Basically, it ties into years of complete mismanagement from Greek leadership, the nation lying about its debt, the global collapse of 2008/2009, the nation spending way too much money without making up for it in tax revenue, massive austerity cuts and a whole lot of greed.
And that’s a very basic summary of what’s gone on in the European nation.
Well, 2016 Presidential candidate Bobby Jindal decided he would take Greece’s continued unraveling and try to twist it around into some sort of ridiculous political attack against Hillary Clinton and Bernie Sanders.
If you want a peek into our future with Hillary Clinton or Bernie Sanders, then look at what’s happening in Greece today. Greece gave us democracy, and now they’re showing us how to kill a democracy.
Naturally, that’s the sort of rhetoric that feeds right into the hands of conservatives who are often driven by talking points and “what sounds good” rather than facts.
One of the biggest problems with Greece isn’t just that their spending got out of control (it did) but that they didn’t offset that spending with tax revenue. They essentially tried to play both sides of this. They wanted to avoid raising taxes, while increasing spending for social programs to help the poor and middle class.
Tax evasion has apparently also been a big issue in Greece, with many residents (especially the rich) exploiting loopholes to avoid paying their share of taxes.
The bottom line is there’s no one thing to blame for any of this. Greece invested far too much into its social programs without any way to pay for anything that they were doing; the resistance to both raising taxes and closing loopholes made their problems even worse.
When it was all said and done, we know what their solution was: Austerity
Massive cuts were made to public wages, social programs, health services and public pensions. These were cuts that were so deep, some economic analysts estimated they caused the economy to contract by as much as 25 percent.
Greece’s minimum monthly wage was cut by 22% in 2012, from 751 euros to 586 euros. A similar cut in the U.S. would drop the hourly minimum wage from $7.25 to $5.66.
In 2009 and 2010 Greece implemented a variety of cuts to salaries for public sector workers that worked out to an average pay cut of about 15%. In the U.S. that would decrease the average government employee’s pay from $51,340 per year to $43,639, using 2012 figures.
Pension cuts have been an especially controversial pain point in Greece, and the combined cuts have lead to a 40% decrease in pension funding since 2009, according to the Associated Press. A similar drop in Social Security payouts in the U.S. would mean the average senior citizen’s monthly would mean a drop in Social Security payouts from $1,294 per month on average to $776 per month.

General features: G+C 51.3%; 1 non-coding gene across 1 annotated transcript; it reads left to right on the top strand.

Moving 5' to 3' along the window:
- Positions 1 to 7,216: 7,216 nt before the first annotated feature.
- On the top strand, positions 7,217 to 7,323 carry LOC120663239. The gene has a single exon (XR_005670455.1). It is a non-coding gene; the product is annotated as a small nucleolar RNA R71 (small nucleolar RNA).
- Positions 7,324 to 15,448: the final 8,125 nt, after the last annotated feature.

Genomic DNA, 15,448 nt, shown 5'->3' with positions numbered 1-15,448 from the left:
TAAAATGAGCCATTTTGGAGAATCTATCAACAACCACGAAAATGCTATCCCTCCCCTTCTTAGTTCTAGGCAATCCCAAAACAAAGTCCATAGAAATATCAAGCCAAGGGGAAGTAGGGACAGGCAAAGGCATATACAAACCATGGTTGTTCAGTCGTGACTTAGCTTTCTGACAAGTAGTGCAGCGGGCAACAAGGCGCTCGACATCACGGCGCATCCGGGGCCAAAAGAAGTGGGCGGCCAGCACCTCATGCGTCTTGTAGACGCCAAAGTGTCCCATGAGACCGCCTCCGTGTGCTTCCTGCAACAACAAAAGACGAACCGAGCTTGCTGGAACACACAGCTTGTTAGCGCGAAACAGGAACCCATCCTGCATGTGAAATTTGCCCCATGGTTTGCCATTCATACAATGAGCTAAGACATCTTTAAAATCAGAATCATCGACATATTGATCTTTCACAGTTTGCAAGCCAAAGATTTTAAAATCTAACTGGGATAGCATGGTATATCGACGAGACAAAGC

Greece’s national health budget has been slashed by about 40% since 2008, according to the New York Times. Using U.S. health spending figures from 2013, that would drop federal, state and local government spending on health care from $1.25 trillion ($3,980 per person) to $725 billion ($2,388 per person).
In 2010 Greece increased the tax on cigarettes by about 20 percent. That would increase the tax on a pack of cigarettes in New York from $6.86 to $7.89.
Now you’re telling me that on the heels of one of the worst economic collapses in nearly a century, the United States would have bounced back the way it has following those drastic cuts?
The reality is, the issues in Greece have only gotten worse since these cuts went into effect. That would seem to indicate that austerity made things worse, not better.
But the real idiocy of Jindal trying to use the problems in Greece to slam Clinton and Sanders is that his state’s economy, due to deep cuts and his refusal to raise taxes, has been an absolute mess under his leadership.
As my colleague Manny Schewitz (a Louisiana resident) recently pointed out:
In sum, Jindal made Louisiana the test site for an experiment in socially conservative, pro-corporate governance that wound up wrecking the state so badly it can’t be ignored. After inheriting a $1 billion budget surplus, Jindal has taken Louisiana to a $1.6 billion deficit. The state is broke enough that conservative legislators are rebelling against his slavish adherence to the anti-tax pledge he made to Grover Norquist.
And Louisiana isn’t the only state. Recently, Kansas has become the latest example of a Republican-led state that torpedoed its economy thanks to spending cuts and tax breaks. While I’ll agree it’s important to spend wisely, massive spending cuts that mostly hurt the poor and middle class only make the problem worse. It makes absolutely no sense to say your “answer” to fix a fractured economy is built on the backs of those who have the least.
For example, Minnesota’s governor raised taxes on the rich and increased the minimum wage – then went on to see his state’s economy become one of the best in the country. Oh, California raised taxes as well, resulting in a record budget surplus.
And what do Clinton and Sanders both support? Raising taxes on the rich and raising the minimum wage.
So, while Bobby Jindal tried to use Greece’s problems to slam both Hillary Clinton and Bernie Sanders, all he really did was highlight the fact that the European nation tried many of the same austerity measures which Republicans have supported for years. These are policies which are similar to what he’s done in his own state, and just like in Louisiana and Kansas, all those cuts ultimately did was make the economy even worse.